You would think this feminism thing would be a big tent. It isn’t.
Somehow, the concept of feminism has been divvied up, over and over again, so that some people can be in the club, others can’t, others still won’t. There’s Joni. But there’s also Margaret Thatcher, first woman Prime Minister of the United Kingdom – on the day she died, Thatcher was lauded as a feminist pioneer and, on Twitter, as among the first to #LeanIn. She also said:
“I owe nothing to women’s lib.” and “The feminists hate me, don’t they? And I don’t blame them. For I hate feminism. It is poison.”
We have Phyllis Schlafly, successful wife and mother who also happens to be a political activist, author and the founder of the Eagle Forum , who said:
“Everything they stand for is bad and destructive.” and “It has poisoned the attitudes of so many young women.”
Am I just piling on? All women in any kind of leadership role are instantly up for criticism about whether they are doing feminism wrong, or whether they can speak for all women, or whether their backgrounds of ‘privilege’ preclude them from speaking for all women, or whether their ‘hetero-normative’ lives preclude them.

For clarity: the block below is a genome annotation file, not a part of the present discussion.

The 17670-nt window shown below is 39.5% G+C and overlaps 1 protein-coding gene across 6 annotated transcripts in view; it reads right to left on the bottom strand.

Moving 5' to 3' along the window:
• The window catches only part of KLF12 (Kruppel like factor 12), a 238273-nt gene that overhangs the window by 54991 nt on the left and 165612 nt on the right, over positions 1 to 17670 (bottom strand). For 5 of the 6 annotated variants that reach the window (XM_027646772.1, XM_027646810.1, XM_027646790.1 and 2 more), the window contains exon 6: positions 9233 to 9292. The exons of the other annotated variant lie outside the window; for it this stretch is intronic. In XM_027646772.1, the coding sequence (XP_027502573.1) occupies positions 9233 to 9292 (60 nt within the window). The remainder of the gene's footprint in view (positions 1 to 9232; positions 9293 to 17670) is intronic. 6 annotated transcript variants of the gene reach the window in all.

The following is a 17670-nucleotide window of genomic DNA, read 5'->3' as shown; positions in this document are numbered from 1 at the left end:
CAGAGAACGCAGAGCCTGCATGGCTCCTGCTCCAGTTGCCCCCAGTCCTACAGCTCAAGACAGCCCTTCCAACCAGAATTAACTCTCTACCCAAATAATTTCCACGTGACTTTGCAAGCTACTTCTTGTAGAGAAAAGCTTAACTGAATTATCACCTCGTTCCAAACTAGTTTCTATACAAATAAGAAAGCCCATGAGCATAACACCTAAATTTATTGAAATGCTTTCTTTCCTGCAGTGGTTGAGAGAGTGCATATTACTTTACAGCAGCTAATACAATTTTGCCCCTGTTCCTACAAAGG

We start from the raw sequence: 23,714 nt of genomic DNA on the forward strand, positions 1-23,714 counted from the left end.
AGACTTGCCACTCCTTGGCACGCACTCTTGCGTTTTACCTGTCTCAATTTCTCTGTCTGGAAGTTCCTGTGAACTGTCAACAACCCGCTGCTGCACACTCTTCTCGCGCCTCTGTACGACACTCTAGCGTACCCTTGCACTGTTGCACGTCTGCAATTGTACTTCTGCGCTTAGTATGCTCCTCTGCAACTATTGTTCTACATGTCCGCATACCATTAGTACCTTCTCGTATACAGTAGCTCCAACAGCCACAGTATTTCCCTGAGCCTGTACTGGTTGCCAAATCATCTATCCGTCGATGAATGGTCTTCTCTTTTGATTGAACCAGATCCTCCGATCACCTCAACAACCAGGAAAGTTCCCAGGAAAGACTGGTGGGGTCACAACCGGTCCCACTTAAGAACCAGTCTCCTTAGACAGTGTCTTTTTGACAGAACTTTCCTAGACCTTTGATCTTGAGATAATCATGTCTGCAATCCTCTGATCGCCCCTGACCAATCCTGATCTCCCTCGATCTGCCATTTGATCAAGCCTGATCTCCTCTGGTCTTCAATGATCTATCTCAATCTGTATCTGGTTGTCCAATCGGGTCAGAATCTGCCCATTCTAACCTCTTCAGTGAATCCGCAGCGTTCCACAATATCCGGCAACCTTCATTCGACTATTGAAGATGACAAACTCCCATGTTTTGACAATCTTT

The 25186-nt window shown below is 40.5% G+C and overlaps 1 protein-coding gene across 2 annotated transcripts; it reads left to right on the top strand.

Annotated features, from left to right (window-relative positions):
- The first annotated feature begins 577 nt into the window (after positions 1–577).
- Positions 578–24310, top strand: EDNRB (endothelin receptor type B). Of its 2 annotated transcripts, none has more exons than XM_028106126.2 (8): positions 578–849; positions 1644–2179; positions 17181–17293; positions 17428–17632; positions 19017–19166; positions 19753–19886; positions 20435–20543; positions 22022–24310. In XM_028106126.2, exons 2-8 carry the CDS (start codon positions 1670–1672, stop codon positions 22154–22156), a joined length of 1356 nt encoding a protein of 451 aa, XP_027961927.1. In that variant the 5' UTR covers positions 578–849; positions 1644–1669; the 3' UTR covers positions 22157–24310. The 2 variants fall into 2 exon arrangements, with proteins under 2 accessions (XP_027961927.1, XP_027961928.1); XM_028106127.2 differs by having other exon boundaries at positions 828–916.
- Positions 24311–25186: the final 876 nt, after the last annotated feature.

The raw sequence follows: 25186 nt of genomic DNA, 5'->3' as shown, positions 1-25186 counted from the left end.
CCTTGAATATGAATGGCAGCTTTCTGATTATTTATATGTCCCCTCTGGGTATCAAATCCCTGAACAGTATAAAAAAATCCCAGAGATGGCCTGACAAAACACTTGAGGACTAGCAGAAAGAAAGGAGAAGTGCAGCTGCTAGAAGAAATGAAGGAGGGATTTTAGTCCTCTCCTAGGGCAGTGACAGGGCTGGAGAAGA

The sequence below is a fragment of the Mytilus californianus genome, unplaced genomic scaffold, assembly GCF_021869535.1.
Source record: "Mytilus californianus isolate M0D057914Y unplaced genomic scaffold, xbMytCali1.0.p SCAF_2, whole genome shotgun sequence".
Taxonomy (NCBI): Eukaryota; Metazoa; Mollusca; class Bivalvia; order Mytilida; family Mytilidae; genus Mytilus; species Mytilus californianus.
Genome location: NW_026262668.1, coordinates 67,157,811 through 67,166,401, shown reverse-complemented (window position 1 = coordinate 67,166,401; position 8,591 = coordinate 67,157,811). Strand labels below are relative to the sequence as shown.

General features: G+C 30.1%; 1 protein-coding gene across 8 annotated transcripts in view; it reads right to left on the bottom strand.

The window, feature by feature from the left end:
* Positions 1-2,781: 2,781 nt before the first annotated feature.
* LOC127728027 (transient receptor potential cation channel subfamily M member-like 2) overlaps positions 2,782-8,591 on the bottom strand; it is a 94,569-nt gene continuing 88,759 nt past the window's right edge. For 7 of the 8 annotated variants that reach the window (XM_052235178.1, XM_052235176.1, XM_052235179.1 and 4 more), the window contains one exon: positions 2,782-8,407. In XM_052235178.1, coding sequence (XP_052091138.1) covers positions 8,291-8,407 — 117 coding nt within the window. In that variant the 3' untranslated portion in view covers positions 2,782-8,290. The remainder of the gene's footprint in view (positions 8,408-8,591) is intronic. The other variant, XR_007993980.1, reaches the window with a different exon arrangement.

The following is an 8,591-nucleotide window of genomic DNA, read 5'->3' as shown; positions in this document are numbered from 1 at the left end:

Marissa Mayer was criticized when she became the youngest American CEO of a Fortune 500 – and the first pregnant one – as the head of Yahoo!. For a moment she was held up as the only role model women in tech had. She was therefore supposed to speak for all of us. She was supposed to be a feminist, but rejected the title. And then she had the gall to cut flex time, something allegedly disproportionately used by women, who allegedly need it most. She let down the movement. The movement she doesn’t include herself in. The movement that if she did include herself in and started waxing philosophic about or otherwise promoting… would probably immediately reject her.